We also use it to announce important news, such as the release of new formats like our new podcast or desktop player. Some of our viewers struggle with low bandwidth or corporate proxy’s so we always try to find new ways for them to view our content.
We are actually currently working with WebAfrica on a way to stream ZANews from a local server and should make an announcement fairly soon.
TC: Twitter has a very different reach here in South Africa. You mostly only find early adopters, people in the media industry, the people agencies like the dub “influencers”.
It’s a good medium to reach a certain audience but not the average South African, which hopefully Facebook is moving towards (even though we may still be 10 years away from widespread internet access).
Having said that, we use Twitter tactically to communicate and engage what we know is a limited group of people, but who can actually have an impact on the distribution or adoption of ZANews.
In practice, the difference between a tweet and Facebook status update is minimal but the audience here is fundamentally different.
MB: Do you think broadcast TV as we know it will ever completely disappear?
TC: I’m not sure broadcast television will ever disappear but long-term, channels that simply package content may disappear and be integrated directly with studios and producers.
People enjoy the ritual of watching things together, whether it’s a live soccer game of the latest episode of Mad Men.
As technology evolves, people gain more choice as to when they want to actually consume content but content still takes time to produce and needs to be released at set dates.
I just think the artificial barriers that limit content access will fall away and broadcasters will need to adapt or disappear. It’s the old story of the middle man being taken to the cleaners.
MB: What is your marketing strategy for ZA News?
TC: We don’t have a true “marketing strategy” for ZANews as we don’t really see ourselves as a business.
Up to now, it really has been about spreading distribution as far and wide as possible and covering our production and promotion costs.
We have a close relationship with most local on-line publishers as we see them as partners that help us spread ZANEWS. We have recently implemented a solution with some of them that allows us to feed our daily content through to them on a dedicated page on their sites, allowing for automatic updated but also revenue sharing.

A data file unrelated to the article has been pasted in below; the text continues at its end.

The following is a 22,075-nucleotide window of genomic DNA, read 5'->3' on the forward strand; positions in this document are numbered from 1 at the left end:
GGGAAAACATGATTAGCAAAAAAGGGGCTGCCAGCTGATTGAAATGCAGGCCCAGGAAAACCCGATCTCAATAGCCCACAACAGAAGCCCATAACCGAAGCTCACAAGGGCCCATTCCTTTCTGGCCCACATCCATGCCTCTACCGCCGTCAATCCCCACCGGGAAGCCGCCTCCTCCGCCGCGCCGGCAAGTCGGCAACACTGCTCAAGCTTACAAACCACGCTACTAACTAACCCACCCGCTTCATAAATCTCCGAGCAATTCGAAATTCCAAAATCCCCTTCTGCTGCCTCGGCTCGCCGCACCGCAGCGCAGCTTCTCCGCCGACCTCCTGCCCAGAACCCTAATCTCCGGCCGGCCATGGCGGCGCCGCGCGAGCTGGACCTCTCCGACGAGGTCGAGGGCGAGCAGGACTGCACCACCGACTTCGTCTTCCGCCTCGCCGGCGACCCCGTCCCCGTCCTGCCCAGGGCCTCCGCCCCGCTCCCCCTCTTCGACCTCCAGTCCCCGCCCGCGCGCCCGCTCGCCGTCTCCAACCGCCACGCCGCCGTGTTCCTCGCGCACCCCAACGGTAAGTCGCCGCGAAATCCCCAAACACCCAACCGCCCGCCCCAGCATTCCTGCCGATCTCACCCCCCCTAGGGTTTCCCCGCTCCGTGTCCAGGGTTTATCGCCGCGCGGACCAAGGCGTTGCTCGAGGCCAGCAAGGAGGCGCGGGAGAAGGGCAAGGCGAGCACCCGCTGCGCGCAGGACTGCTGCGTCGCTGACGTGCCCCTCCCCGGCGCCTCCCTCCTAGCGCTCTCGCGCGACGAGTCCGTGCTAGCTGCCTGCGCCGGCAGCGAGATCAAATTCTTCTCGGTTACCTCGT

We have discussed many different financing plans but the show’s overheads and production costs mean that it needs to be financed top down. Sponsors such as Kulula and preferred suppliers such as Webafrica and Apple resellers Digicape and Project 3, fund our production costs and in return get associated with our brand and content on each platform we’re on.
We also believe that sponsors can get far better value by being closely linked to the show and leveraging ZANews for promotions and advertising.
We recently launched our own creative shop called “No Bull” to help our sponsors develop promotion and advertising material leveraging our intellectual property. Our first first ads ran in The Times, Business Day, Financial Mail and on The Daily Maverick. No Bull is currently working on our first TV commercial.
MB: Is it possible to monetise the kind of content you produce via the web?
TC: We currently do monetise the show via sponsorship. However, sponsorship currently covers solely our production costs so we are exploring alternate ways to monetize the IP.
Our DVD volume One has reached gold status by selling 10 000 copies, a huge number by local standards, and we have high hopes for Volume Two which is about to be released nationwide. We have hosted a few large corporate events with our puppets and, as mentioned previously, are helping our sponsors with leveraging their relationship with our brand.
Our market is not ready for paid-for content and the numbers are too small to cover the costs of a high-production show like ZANews.
MB: What is your vision for the show going forwards?
TC: We want all South Africans to have a chance to watch ZANEWS if they wish to.
We want to keep on increasing distribution across all platforms. We are developing a radio show, print versions (already in The Big Issue and khuluma) as well as smartphone apps.
We would also like to explore opportunities with new sponsors and be present with them on more fronts. In the show itself, we will continue introducing new characters and new skits and we’ll keep on pushing the envelope.